It is in Egialia that the endemic white (blush) and highly aromatic variety Roditis ripens ever so gently. The varietal take in the lower (450 to 500m), yet similar climate for the vineyards of Patras makes for wines of fuller body. Lower Patras slopes are positioned for another indigenous grape, the red varietal Mavrodaphne. Traditionally purposed for desert wine, modern usage of the “black” Daphne is happening for dry table wine, as is the black of Kalavryta (Mavro Kalavryta), from grapes grown on slopes close to the tourist town of Kalavryta. The coastal flatlands between Patras and Rio to the east are dominated by the white Muscat. The varietal watch is on for Mavro Kalavryta, a grape that performs like Gamay or perhaps Cabernet Franc. In the hands of a winemaker like Panayiotis Papagiannopoulos it will be a wine to help mark the act of Achaia’s second renaissance. Konstantinos Lazarakis M.W. sees it as “the best Gamay that is not Gamay.” This is a man who knows his audience. 😉 This is a grape that will define fresh and further down the Peloponnese road for red wines and begin to separate from itself from other red attempts. It’s future will see the establishment of plots into crus, to make simple fruity reds to drink and also more serious wines, to experiment and to use some older barrels and to envision the future when it has been given some age.

Konstantinos Lazarakis M.W. and Sofia Perpera, New Wines of Greece at the Sailing Club Restaurant, Patras

Konstantinos Lazarakis M.W. and Sofia Perpera, New Wines of Greece at the Sailing Club Restaurant, Patras

The four officially recognized PDO‘s are Muscat of Patras, Muscat of Rio Patras, Mavrodaphne of Patras and Patras. The first three are produced in the central and western section of Achaia. The local Muscat is known to the world as Muscat Blanc à Petits Grains and in Achaia as Moschidi. Under the regulations of both Muscat PDOs the wines may be vin naturellement douxvin doux or vin doux naturel. PDO Patras is made from 100 per cent Roditis, though there are several clones of this variety. Specific clones are generally chosen based on altitude, as each variant has been proven to work on particular slopes. The top wines are produced from a red Roditis, also known as Alepou. The PDO Mavrodaphne of Patras (Fortified, Vin De Liqueur) can be fashioned with up to 49 per cent dried and rehydrated Corinthian Raisin (Black Currant) in the mix.

Black Corinth Grapes

Black Corinth Grapes

Despite the fact that the predominant amount (almost 99 per cent) of Black Corinth ends up in a pouch full of currants, its agricultural significance continues to play a role in the sweet red Mavrodaphne of Patras. Top quality vineyards have historically been cultivated with the Black Corinth because they fetch as much as 300 per cent more money than wine grapes. The bizarre terroir-varietal-trade flow chart is changing for the better but the raisins remain a long way from extinction. Slopes that face the sun perpetuate the propagation. Then there is the unusual scenario of the earthquake factor. “In Patras we are either raisining or shaking,” quips Lazarakis.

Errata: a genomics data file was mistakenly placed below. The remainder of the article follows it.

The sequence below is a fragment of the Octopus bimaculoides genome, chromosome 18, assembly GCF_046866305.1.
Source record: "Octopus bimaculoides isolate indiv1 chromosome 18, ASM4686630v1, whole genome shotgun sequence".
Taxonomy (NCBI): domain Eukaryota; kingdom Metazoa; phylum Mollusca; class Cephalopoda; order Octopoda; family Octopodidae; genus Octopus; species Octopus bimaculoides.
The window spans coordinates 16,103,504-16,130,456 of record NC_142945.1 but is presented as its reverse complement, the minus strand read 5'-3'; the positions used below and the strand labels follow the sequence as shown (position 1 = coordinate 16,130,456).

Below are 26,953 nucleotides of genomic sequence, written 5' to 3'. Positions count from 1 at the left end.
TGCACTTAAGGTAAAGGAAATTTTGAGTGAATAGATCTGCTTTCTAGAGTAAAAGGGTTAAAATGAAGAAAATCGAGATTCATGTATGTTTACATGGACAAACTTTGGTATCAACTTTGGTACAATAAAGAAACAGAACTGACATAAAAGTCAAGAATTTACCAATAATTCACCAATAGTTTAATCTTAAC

Kalavryta Mountain Tea

Kalavryta Mountain Tea

Other white varieties grown in the region include the extremely rare Sideritis (only two producers for the variety that shares a name in common with a flowering plant known as Greek Mountain Tea), Malagousia, Lagorthi, Chardonnay and Sauvignon Blanc. Other red grapes cultivated include Agiorgitiko, Xinomavro, Merlot, Cabernet Sauvignon and Syrah. The wines of Achaia are built upon an alcohol premise that keeps them stable, in balance and immune from oxidation. Their attitude fights the life work of Louis Pasteur and Jean-Antoine Claude Chaptal. If the wines lost some footing due to the trending towards bacteria and sugar mien, now, with the world peeling back from manipulated wines, the Achaian style is poised to grab their market share.

Accidental tourists at the Archaeological Museum of Patras

Accidental tourists at the Archaeological Museum of Patras

 

Tetramythos

8ο kil. Pounta-Kalavrita, Ano Diakopto, 25003, Greece, 2691097500 The most modern facility in all of Achaia, re-built after a fire destroyed the property more than 10 years ago. Owned and operated by the brothers Aristos and Stathis Spanos.

Panayiotis Papagiannopoulos, Tetramythos Winery

Panayiotis Papagiannopoulos, Tetramythos Winery

Oenologist since 1999 is Panayiotis Papagiannopoulos, a winemaker who may just have been separated from twin Frank Zappa at birth. Located at Ano Diakopto of Egialia, on the slopes of Mount Chelmos, the 14 hectares of vineyards (450-1,000m) are farmed organically (and have been since 1997). Bush vines make up 80 per cent and endemic varieties (85 per cent) cultivated (plus some expatriates) are Roditis, Malagousia, Sauvignon Blanc, Mavro Kalavryta, Agiorgitiko, Cabernet Sauvignon and Merlot. The total production is 13,000 cases with export to foreign markets (80 per cent) that exceeds peers by a wide margin.

Ano Diakopto of Egialia

Tetramythos Winery, Ano Diakopto of Egialia

Tetramythos Roditis 2014, PDO Patras, Greece (SAQ 12484575, $15.75, WineAlign)

Pulled from four vineyards at 650-850m of altitude and from vines 19-42 years old. No skin contact though it shows a light, slight tinge of colour. Nearly platinum in its yellow hue, perhaps attributed to organics says Papagiannopoulos, Eighty per cent was achieved through natural ferment (with zero malolactic) plus “one tank for security.” Roditis can go clean or develop anti-austerity, texture, viscosity in the direction of a dirty projector. The Tetramythos glides “forward through the clover and the bergamot.” I can see what she’s seeing. Tasting like a leesy ripe peach, this is the best “basic” Roditis tasted in Achaia. Serious match of Aleria Restaurant‘s Sea Bass Tartare. Drink 2015-2020.  Tasted July 2015